How live cinema screenings can boost arts audiences

Broadcasting plays and exhibitions to cinemas is a sure-fire box office smash
Shipping container hotels: Pop-up hotels filling a niche

Pop-up hotels filling a niche

Spending the night in a shipping container doesn't sound appealing, but these mobile crash pads are popping up at the summer's biggest events
Native American headdresses are not fashion accessories

Feather dust-up

A Canadian festival has banned Native American headwear. Haven't we been here before?
Boris Johnson's war on diesel

Boris Johnson's war on diesel

11m cars here run on diesel. It's seen as a greener alternative to unleaded petrol. So why is London's mayor on a crusade against the black pump?
5 best waterproof cameras

Splash and flash: 5 best waterproof cameras

Don't let water stop you taking snaps with one of these machines that will take you from the sand to meters deep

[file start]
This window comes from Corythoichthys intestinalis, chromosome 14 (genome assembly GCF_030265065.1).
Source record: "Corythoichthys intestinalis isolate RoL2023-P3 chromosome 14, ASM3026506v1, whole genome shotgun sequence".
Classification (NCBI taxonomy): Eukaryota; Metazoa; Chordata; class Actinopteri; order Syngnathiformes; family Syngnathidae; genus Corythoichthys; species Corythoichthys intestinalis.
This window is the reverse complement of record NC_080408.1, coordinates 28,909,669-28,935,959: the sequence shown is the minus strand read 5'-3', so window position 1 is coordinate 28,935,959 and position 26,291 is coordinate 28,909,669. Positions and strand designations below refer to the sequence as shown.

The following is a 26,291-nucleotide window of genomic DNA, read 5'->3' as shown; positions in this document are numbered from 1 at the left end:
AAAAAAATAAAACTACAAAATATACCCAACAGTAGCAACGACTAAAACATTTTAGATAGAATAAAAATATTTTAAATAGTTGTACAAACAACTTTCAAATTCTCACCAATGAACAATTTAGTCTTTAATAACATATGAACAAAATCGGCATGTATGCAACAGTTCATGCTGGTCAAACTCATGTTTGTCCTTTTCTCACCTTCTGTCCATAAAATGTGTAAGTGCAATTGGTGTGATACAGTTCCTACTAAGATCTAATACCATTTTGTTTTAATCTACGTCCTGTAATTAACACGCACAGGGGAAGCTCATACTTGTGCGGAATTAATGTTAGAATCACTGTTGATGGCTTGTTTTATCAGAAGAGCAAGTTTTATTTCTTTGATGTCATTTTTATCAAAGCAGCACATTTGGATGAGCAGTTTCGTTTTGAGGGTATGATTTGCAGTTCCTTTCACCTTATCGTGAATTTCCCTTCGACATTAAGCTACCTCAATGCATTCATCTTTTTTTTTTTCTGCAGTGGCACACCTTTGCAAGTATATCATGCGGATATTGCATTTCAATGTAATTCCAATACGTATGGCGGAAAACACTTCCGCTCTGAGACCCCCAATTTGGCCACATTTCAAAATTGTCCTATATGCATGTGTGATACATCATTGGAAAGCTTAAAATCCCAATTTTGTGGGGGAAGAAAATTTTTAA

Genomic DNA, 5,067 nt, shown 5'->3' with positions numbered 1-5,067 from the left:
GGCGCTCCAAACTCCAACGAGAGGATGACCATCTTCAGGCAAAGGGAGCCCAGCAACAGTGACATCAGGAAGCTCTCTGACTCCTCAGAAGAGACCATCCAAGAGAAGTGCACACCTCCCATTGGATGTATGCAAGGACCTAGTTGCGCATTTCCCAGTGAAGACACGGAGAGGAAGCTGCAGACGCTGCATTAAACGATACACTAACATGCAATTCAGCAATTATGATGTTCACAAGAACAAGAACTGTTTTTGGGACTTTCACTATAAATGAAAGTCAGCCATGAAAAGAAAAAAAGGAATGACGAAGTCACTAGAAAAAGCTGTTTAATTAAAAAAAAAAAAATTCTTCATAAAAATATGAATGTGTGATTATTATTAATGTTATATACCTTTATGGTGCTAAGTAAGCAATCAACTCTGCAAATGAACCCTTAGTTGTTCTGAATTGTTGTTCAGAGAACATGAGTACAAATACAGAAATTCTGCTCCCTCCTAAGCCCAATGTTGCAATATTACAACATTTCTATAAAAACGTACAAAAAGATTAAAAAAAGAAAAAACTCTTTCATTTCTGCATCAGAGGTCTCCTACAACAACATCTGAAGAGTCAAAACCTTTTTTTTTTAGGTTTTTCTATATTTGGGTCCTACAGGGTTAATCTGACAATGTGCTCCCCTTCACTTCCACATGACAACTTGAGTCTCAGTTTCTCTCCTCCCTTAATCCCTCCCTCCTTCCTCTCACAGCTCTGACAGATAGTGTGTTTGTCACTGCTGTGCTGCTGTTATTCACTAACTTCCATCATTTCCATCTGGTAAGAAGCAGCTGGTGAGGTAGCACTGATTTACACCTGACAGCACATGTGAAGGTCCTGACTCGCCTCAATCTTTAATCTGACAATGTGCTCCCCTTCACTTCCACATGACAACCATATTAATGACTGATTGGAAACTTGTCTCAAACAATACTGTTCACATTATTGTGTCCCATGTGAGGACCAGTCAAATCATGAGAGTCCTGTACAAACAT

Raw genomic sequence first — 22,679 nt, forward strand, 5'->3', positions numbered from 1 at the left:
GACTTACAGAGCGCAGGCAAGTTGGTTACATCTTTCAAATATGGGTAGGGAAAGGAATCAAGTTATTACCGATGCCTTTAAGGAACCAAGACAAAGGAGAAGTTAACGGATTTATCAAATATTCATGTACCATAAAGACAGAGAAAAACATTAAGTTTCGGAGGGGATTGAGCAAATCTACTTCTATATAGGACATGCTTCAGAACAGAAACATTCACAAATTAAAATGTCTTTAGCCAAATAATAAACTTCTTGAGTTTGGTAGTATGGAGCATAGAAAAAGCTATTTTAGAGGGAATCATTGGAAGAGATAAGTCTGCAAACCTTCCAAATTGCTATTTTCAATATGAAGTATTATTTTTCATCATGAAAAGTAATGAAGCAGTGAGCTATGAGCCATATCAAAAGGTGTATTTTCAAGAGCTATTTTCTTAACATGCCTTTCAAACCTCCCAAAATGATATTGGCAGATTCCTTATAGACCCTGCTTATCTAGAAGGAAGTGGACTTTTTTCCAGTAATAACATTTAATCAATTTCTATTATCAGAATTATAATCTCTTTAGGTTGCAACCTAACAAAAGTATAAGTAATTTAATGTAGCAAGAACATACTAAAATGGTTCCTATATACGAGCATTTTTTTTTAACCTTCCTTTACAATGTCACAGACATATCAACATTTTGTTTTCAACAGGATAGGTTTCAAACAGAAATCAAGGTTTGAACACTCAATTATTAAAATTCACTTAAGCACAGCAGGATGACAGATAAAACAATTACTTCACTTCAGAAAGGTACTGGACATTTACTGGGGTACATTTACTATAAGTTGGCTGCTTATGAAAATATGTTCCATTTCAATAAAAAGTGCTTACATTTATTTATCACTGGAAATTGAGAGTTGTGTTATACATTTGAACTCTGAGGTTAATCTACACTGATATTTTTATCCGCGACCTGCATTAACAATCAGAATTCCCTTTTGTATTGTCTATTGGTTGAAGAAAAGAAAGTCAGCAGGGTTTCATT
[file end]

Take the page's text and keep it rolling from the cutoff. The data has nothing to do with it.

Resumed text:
Louis van Gaal interview: Manchester United manager discusses tactics and rebuilding after the David Moyes era

Louis van Gaal interview

Manchester United manager discusses tactics and rebuilding after the David Moyes era
Will Gore: The goodwill shown by fans towards Alastair Cook will evaporate rapidly if India win the series

Will Gore: Outside Edge

The goodwill shown by fans towards Alastair Cook will evaporate rapidly if India win the series
The children were playing in the street with toy guns. The air strikes were tragically real

The air strikes were tragically real

The children were playing in the street with toy guns
Boozy, ignorant, intolerant, but very polite – The British, as others see us

Britain as others see us

Boozy, ignorant, intolerant, but very polite
How did our legends really begin?

How did our legends really begin?

Applying the theory of evolution to the world's many mythologies
Watch out: Lambrusco is back on the menu

Lambrusco is back on the menu

Naff Seventies corner-shop staple is this year's Aperol Spritz